Financial Quantitative Analysts
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Keep up with industry news and business practices by reading publications such as Barron's (http://www.barrons.com), Wall Street Journal (https://www.wsj.com), Forbes (https://www.forbes.com), Bloomberg BusinessWeek (http://www.bloomberg.com/businessweek), Fortune (http://fortune.com), and Financial Times (https://www.ft.com). These and other related publications offer a wealth of information on stocks, mutual funds, finance, education, careers, salaries, global business, and more. Conduct company research by using these resources also. It should be noted that some publications may require subscriptions to access the information.
The AnalystForum (https://www.analystforum.com) is a resource for chartered financial analysts and CFA candidates. It offers useful links to financial, investment, and security analyst society sites. Use these sites to search for professionals who would be interested in participating in informational interviews. Prepare a list of questions to learn more about how they got started in their careers, what their day-to-day work is like, and what recommendations they may have for people interested in this field.
An internship or part-time job at a brokerage firm with financial quantitative analysis services is a good way to explore this profession while gaining valuable experience. Ask your school's career services office for help with finding opportunities. Join your school's investment club, if it has one, or ask a parent or teacher for help with researching and analyzing investment opportunities. Study the companies within a specific industry, such as telecommunications, technology, or health care, and track the stocks that show the best potential for growth.
Financial quantitative analysts study past and current financial reports and investments of their clients or their employers if they work in-house. They gather information about the company's financial status, its income and expenditures, risk tolerance, and financial goals. Analysts also research other companies that their client or employer wants to invest in. They may research companies that are within one industry or various industries, studying the business history, products and services, and past and potential earnings. They use their findings to create financial models, spreadsheets, and reports, to make recommendations for investment options and for buying, selling, or holding onto stocks that may already be in their clients' portfolios.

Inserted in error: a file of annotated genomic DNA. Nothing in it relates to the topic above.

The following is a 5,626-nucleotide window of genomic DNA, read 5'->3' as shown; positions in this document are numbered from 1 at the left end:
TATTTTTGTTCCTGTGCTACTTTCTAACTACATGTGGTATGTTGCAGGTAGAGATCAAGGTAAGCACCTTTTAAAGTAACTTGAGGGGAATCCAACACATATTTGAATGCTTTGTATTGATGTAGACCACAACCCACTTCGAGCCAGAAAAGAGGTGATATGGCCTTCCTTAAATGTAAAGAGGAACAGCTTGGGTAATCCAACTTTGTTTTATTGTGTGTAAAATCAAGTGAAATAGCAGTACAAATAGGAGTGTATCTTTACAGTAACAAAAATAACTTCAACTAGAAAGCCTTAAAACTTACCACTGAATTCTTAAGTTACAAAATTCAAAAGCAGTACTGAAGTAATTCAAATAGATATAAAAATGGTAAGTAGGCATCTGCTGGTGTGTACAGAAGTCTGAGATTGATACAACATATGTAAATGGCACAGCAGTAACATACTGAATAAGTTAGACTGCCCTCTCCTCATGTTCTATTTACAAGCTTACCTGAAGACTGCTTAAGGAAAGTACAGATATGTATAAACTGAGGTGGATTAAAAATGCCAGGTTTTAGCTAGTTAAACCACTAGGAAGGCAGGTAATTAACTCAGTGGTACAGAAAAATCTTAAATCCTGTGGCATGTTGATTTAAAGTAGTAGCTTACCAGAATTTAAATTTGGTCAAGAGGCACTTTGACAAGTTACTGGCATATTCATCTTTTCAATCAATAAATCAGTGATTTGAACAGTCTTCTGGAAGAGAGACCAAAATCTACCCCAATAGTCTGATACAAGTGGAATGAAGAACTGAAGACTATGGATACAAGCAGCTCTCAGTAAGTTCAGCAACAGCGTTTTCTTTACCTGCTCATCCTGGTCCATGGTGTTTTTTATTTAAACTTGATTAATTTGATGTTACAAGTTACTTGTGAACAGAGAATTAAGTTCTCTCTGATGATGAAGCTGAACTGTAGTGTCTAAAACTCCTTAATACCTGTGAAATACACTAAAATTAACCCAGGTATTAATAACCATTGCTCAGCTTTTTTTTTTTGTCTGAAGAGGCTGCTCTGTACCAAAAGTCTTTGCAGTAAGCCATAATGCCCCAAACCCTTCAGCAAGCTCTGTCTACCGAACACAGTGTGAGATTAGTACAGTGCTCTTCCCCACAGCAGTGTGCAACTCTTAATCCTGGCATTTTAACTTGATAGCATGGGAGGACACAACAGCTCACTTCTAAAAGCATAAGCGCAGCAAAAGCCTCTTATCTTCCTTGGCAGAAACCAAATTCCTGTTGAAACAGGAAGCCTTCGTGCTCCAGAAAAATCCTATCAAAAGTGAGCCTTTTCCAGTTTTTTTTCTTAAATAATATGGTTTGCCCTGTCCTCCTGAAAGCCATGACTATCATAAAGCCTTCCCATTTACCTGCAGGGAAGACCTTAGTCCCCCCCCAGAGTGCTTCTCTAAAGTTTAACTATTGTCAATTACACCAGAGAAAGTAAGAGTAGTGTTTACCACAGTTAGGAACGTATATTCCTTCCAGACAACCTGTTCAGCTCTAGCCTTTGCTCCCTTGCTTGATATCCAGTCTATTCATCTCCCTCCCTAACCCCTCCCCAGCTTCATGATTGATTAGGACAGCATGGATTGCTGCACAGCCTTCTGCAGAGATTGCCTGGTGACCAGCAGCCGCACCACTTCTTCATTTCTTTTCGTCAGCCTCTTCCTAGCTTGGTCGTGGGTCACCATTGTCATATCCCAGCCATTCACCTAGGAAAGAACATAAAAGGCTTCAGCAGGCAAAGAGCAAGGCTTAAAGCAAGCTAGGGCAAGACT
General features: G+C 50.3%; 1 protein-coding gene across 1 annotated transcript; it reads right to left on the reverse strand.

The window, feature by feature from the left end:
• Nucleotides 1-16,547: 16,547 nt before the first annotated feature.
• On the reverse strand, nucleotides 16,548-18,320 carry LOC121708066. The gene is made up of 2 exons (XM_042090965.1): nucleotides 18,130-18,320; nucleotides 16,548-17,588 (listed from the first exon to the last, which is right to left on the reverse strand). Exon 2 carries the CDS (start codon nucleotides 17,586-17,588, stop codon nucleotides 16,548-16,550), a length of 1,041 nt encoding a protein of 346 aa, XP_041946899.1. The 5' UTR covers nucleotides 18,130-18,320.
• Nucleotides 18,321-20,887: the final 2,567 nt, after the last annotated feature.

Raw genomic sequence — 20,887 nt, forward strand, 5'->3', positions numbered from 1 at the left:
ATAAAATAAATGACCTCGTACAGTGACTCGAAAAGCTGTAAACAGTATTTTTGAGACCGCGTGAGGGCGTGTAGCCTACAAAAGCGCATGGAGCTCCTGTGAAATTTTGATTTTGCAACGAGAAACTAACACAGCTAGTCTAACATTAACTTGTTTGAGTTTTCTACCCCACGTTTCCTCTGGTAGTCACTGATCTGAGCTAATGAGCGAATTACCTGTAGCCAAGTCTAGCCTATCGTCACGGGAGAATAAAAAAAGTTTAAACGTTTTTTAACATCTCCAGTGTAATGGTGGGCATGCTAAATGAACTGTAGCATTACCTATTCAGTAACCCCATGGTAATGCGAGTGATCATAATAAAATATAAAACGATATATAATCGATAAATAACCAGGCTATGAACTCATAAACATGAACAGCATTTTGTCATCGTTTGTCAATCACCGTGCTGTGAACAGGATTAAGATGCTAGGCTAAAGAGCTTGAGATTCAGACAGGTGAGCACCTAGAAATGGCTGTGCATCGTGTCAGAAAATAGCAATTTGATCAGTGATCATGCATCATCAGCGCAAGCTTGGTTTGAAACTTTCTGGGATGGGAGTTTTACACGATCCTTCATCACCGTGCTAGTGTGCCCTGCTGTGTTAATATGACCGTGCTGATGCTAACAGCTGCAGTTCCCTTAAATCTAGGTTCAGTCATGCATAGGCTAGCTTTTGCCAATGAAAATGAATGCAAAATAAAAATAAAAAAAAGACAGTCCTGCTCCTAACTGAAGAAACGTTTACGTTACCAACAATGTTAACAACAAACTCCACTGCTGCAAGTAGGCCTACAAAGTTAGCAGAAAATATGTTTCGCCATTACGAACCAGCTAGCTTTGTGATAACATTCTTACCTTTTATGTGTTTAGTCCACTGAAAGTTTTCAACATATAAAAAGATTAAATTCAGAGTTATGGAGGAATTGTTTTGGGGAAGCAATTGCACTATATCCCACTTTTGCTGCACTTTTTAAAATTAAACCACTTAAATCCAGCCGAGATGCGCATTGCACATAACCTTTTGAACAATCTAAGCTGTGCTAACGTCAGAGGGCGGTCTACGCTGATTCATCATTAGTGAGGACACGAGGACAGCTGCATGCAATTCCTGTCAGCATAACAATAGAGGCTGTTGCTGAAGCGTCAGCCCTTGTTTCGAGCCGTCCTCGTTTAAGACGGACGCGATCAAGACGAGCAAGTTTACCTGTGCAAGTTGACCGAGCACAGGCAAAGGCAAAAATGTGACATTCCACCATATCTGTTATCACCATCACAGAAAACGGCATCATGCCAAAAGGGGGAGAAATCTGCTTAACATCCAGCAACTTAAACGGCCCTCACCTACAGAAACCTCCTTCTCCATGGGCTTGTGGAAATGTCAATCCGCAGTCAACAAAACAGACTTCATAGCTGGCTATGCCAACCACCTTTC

Financial quantitative analysts work for security and commodity brokerage firms, banks, credit institutions, and insurance groups. They also work for government agencies and in private industries. Their work may focus on any number of industries, including banking, transportation, health care, technology, telecommunications, and energy. Whatever the industry, they use the same analytical tools to come up with investment strategies. They conduct in-depth research on the industry, study the markets and past performance and future trends of investments, and make industry comparisons.
Financial quantitative analysts compile different types of reports, such as profit-and-loss statements and quarterly outlook statements. Their work also entails developing budgets, analyzing cash flow, and performing cost-benefit and risk analyses. Analysts ensure that their client's or employer's investments and investment considerations are tax and regulatory compliant. Companies that plan to sell company shares to investors for the first time (known as "going public") ask analysts for future earnings projections and presentations for prospective investors. They use various software programs to conduct their work, such as analytical software, database user software, development environment software, and operating system software.